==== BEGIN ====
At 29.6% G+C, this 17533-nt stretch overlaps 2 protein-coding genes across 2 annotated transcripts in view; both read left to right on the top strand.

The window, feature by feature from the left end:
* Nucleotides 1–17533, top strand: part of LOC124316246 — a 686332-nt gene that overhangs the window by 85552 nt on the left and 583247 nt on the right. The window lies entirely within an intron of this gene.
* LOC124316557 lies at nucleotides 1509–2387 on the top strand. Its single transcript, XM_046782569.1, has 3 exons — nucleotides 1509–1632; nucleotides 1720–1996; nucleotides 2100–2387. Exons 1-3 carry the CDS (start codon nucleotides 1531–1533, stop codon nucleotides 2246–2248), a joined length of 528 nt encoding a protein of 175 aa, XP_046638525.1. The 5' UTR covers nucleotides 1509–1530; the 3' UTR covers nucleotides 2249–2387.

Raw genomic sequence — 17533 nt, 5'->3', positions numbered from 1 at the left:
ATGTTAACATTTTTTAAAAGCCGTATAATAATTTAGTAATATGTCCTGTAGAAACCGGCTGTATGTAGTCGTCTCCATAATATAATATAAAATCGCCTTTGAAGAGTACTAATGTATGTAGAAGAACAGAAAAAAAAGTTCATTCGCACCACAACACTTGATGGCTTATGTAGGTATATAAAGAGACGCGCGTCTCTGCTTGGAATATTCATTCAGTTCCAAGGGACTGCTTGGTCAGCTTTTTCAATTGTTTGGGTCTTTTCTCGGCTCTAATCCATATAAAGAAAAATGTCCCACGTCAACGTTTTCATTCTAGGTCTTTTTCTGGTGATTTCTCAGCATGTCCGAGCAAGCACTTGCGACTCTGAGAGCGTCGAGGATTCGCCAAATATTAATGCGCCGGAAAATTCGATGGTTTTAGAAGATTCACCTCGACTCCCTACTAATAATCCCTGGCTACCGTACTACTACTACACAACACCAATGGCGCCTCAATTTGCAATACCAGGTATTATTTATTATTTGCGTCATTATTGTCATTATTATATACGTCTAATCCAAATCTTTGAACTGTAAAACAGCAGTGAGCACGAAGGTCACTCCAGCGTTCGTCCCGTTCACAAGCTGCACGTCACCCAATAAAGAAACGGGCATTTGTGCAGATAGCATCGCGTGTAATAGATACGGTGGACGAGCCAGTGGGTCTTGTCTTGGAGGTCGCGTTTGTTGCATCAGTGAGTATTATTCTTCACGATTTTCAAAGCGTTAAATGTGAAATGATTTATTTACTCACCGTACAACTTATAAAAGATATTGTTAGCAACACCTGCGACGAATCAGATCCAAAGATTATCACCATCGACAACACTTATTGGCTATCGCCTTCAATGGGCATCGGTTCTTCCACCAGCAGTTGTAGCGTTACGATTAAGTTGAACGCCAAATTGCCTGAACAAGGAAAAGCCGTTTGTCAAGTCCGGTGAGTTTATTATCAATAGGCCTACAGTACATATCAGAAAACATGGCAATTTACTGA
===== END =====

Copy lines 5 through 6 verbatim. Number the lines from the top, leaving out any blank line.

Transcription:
Raw genomic sequence — 17533 nt, 5'->3', positions numbered from 1 at the left:
ATGTTAACATTTTTTAAAAGCCGTATAATAATTTAGTAATATGTCCTGTAGAAACCGGCTGTATGTAGTCGTCTCCATAATATAATATAAAATCGCCTTTGAAGAGTACTAATGTATGTAGAAGAACAGAAAAAAAAGTTCATTCGCACCACAACACTTGATGGCTTATGTAGGTATATAAAGAGACGCGCGTCTCTGCTTGGAATATTCATTCAGTTCCAAGGGACTGCTTGGTCAGCTTTTTCAATTGTTTGGGTCTTTTCTCGGCTCTAATCCATATAAAGAAAAATGTCCCACGTCAACGTTTTCATTCTAGGTCTTTTTCTGGTGATTTCTCAGCATGTCCGAGCAAGCACTTGCGACTCTGAGAGCGTCGAGGATTCGCCAAATATTAATGCGCCGGAAAATTCGATGGTTTTAGAAGATTCACCTCGACTCCCTACTAATAATCCCTGGCTACCGTACTACTACTACACAACACCAATGGCGCCTCAATTTGCAATACCAGGTATTATTTATTATTTGCGTCATTATTGTCATTATTATATACGTCTAATCCAAATCTTTGAACTGTAAAACAGCAGTGAGCACGAAGGTCACTCCAGCGTTCGTCCCGTTCACAAGCTGCACGTCACCCAATAAAGAAACGGGCATTTGTGCAGATAGCATCGCGTGTAATAGATACGGTGGACGAGCCAGTGGGTCTTGTCTTGGAGGTCGCGTTTGTTGCATCAGTGAGTATTATTCTTCACGATTTTCAAAGCGTTAAATGTGAAATGATTTATTTACTCACCGTACAACTTATAAAAGATATTGTTAGCAACACCTGCGACGAATCAGATCCAAAGATTATCACCATCGACAACACTTATTGGCTATCGCCTTCAATGGGCATCGGTTCTTCCACCAGCAGTTGTAGCGTTACGATTAAGTTGAACGCCAAATTGCCTGAACAAGGAAAAGCCGTTTGTCAAGTCCGGTGAGTTTATTATCAATAGGCCTACAGTACATATCAGAAAACATGGCAATTTACTGA